A CEGEP teacher calls in, reminding listeners that students face costs for books and transportation. Plus, she says students from the regions frequently have to move to continue their education.

THE MCGILL CLASH
 Protesters say Montreal police over-reacted late Thursday afternoon as they moved to break up a demonstration in McGill. After some students staged a sit-in in the principal's office, others formed a human chain around the building.
 
 TOM who was a participant in that chain called in during our Friday show with his eye-witness account. He says the police had their bicycles at their sides and then swung them at the protesters.

Here's an excerpt of his conversation with LOREEN PINDERA, sitting in for BERNARD
ST-LAURENT as host: 

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McGill has announced it's launching an investigation.

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Police and protesters clash at McGill

The Thursday student strike turned ugly outside the James administration building at McGill.
An associate professor says he was a bystander, going to get his kids at daycare when he was pepper-sprayed and clubbed by police.

We hear from a spokesperson for the police department and a participant in 'the human chain' that formed around the administration building phoned in to share his experience.

Loreen Pindera is sitting in as our host replacing Bernard St-Laurent. 

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Remembering Canada's war dead

From the National War Memorial in Ottawa to the official ceremonies in Montreal, Radio Noon listeners pay their respects to those who've died serving their country.

Loreen Pindera is sitting in as host for Bernard St-Laurent. 

 

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Students strike to protest against fee hikes

A massive walk-out by post-secondary students across Quebec sets the phones ringing at Radio Noon.

 

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Joyce Napier on American politics and overheard comments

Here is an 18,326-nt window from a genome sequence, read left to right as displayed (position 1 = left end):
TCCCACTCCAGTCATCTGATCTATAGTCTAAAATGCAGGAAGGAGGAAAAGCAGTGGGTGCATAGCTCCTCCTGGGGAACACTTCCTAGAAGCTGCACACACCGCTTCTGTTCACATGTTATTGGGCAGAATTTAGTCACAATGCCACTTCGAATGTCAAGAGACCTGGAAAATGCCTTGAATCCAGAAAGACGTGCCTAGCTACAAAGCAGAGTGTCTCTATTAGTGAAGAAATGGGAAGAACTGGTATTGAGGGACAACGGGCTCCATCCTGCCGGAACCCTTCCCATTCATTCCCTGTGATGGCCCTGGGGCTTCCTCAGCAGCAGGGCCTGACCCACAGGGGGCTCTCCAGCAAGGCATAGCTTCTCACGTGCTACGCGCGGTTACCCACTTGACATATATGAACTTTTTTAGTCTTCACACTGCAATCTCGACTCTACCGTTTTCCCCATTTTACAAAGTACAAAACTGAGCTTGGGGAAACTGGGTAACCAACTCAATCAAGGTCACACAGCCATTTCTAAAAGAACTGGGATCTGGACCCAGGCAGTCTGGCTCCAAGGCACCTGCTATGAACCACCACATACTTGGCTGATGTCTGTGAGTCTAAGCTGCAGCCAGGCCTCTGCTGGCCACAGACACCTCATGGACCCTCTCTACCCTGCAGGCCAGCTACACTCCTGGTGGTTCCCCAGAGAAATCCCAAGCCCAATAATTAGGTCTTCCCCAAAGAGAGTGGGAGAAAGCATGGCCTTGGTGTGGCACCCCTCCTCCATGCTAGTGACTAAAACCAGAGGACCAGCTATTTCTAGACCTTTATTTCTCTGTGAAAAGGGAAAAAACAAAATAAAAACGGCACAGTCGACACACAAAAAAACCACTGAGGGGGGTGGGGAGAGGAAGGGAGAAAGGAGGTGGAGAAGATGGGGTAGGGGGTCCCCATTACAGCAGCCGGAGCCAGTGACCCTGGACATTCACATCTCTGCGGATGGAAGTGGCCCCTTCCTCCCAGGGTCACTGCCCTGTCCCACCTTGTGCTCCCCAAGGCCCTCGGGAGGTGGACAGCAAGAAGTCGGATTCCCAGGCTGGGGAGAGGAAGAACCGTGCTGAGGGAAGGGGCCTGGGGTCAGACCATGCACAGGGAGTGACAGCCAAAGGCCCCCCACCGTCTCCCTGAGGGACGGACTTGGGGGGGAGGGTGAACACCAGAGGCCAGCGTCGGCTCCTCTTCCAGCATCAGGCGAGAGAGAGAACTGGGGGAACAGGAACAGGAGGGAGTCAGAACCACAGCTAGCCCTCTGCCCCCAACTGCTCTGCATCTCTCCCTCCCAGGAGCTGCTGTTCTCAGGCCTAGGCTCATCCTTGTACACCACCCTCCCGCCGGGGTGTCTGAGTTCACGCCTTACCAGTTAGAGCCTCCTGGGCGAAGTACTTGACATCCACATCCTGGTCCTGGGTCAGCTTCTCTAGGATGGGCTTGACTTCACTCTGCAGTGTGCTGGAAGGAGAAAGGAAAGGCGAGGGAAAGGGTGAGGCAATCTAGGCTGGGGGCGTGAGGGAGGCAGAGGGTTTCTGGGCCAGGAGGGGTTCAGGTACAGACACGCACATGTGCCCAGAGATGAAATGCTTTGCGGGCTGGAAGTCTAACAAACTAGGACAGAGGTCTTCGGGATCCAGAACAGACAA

Radio-Canada's Washington bureau chief sits down with host Bernard St-Laurent to take calls and talk about the allegations against Republican candidate Herman Cain, President Barack Obama's re-election chances and any fallout from the embarrassing comments about Israel's Benjamin Netanyahu by the French president and Obama.

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ADQ-Legault talks confirmed

li-adq-deltell-merger-620.jpgADQ leader Gérard Deltell has sent a letter to party members saying informal talks to form a partnership have been underway with François Legault's coalition movement. Deltell says formal negotiations will begin after Legault's official party launch on November 14th.


Former ADQ MNA Marie Grégoire and panellist on RDI's Club des Ex talks with host Bernard St-Laurent about the possible political implications.

 

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Farm Panel Tuesday November 8

Dairy farmer Jeannie Neveu from her sunny back-field picnic spot in Rawdon, beef and sheep producer Bob Laberge from his Danville farm, and agricultural communication specialist Hugh Maynard from La Pocatière, all talk farm issues with host Bernard St-Laurent.

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Greece, Italy, the Euro: Questions for Paul Martin

Radio Noon listeners put their questions about the Eurozone crisis to the former prime minister and finance minister - who's now a member of an Internal Monetary Fund advisory board.

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White Poppy Campaign comes to Montreal

Radio Noon listeners wade into the debate on the white poppy campaign which was launched Friday morning in Montreal. 

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Marsden launches 'Fools Rule'

Gazette investigative reporter William Marsden comes to studio to talk about his book on 'the failed politics of climate change'.